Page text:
The American Interest first published on September 1, 2005 amid the crisis triggered by the U.S. invasion of Iraq, and the controversy over the subsequent war it provoked. It was clear that there was a huge gulf of misunderstanding between Americans and their counterparts in other democratic countries, to the point that many non-Americans felt they did not recognize the country they had worked with and counted on for many decades. The same could be said for many Americans looking at the world beyond their shores. Our magazine sought to explain America to the world, and the world to Americans.
We face another such watershed today, after the 2016 Brexit votes and the election of Donald J. Trump as President of the United States. The entire framework within which the United States operated since 1945—the “liberal international order” enjoining economic openness and political solidarity among the world’s liberal democracies—has been questioned. These challenges come not just from authoritarian powers like China and Russia, but from within established democracies themselves, including the United States. What attacks the liberal order abroad challenges it at home, as well. American society itself is polarized as never before, with the axis of confrontation shifting from the ideological poles of the 20th century to new ones defined increasingly by identity, nation, and religion.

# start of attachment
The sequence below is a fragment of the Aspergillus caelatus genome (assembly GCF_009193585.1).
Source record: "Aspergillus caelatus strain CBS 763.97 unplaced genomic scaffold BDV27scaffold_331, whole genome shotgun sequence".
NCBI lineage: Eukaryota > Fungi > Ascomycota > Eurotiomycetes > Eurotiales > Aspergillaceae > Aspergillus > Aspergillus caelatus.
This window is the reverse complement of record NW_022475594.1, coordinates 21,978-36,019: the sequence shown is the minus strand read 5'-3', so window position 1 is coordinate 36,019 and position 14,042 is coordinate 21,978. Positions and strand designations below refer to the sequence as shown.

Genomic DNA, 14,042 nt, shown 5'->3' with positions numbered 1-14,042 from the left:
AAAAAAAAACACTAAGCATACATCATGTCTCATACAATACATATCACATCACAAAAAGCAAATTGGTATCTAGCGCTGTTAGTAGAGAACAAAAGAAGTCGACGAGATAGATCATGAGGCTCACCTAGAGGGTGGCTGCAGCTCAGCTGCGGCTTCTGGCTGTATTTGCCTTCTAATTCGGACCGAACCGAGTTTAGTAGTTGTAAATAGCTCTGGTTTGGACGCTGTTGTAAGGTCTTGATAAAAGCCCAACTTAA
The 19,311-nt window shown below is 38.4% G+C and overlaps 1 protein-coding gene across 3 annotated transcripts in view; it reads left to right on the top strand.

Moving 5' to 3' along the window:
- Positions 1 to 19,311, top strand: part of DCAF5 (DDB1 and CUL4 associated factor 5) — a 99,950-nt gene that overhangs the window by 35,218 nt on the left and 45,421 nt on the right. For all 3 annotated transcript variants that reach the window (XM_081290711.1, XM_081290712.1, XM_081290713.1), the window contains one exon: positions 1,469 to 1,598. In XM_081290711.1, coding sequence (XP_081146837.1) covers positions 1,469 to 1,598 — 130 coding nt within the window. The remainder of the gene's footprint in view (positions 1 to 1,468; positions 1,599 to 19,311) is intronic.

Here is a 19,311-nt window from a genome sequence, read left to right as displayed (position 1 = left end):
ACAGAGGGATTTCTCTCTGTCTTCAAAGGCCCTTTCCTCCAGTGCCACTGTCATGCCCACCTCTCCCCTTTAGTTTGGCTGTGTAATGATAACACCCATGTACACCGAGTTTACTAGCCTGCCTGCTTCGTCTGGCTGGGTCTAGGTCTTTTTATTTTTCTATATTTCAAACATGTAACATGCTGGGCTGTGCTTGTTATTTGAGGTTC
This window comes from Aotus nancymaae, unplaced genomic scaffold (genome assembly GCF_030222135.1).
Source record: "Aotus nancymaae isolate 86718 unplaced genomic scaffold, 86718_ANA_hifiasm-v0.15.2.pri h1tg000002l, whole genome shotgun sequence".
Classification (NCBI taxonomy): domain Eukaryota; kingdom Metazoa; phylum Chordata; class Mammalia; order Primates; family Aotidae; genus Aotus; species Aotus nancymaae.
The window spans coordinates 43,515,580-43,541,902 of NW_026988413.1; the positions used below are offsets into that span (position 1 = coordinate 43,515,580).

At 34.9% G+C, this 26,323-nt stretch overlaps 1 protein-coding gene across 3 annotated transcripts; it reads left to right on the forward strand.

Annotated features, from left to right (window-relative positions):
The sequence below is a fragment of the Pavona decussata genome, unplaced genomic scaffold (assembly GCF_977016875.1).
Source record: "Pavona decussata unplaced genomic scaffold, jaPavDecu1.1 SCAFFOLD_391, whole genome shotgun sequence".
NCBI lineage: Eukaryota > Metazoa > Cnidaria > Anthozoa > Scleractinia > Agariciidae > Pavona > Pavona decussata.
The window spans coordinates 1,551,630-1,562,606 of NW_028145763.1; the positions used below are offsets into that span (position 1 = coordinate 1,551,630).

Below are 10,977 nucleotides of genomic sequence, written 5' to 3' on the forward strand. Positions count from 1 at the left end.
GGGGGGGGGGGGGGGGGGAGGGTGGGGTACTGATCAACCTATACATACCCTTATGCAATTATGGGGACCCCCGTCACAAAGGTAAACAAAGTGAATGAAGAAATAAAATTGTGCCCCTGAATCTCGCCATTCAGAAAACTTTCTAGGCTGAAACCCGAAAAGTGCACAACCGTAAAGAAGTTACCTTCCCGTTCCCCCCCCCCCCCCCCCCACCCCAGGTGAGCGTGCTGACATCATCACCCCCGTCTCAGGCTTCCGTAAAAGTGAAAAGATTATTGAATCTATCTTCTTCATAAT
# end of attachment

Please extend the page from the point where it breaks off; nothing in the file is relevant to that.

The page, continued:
In light of these changes, the original mission of the magazine in its print and online editions remains as vital as ever: to analyze America in the world, not just its politics but, as our original statement of purpose noted, “the society from which those politics arise—including America’s literature, music and art, as well as its values, public beliefs and his historical imagination.” But we are relaunching The American Interest, both as a magazine and a web site, as American society changes before our eyes, along with technology, demographics, globalization, and ideas.
The American Interest was never conceived as simply a foreign policy journal, and in its relaunch we hope to pay even closer attention to American politics and society. In the coming weeks and months we will be adding a series of new columnists and writers as regular contributors.
In recent years, media success has centered on staking out a unique niche, usually on the basis of taking a more extreme or shriller position than the existing voices. But we remain resolutely committed to evidence-based arguments and open contestation over values. Viable democracies require deliberation and disagreement. It is our hope that reestablishing a vital center will reconnect America with itself, and America with the world as we confront similar challenges.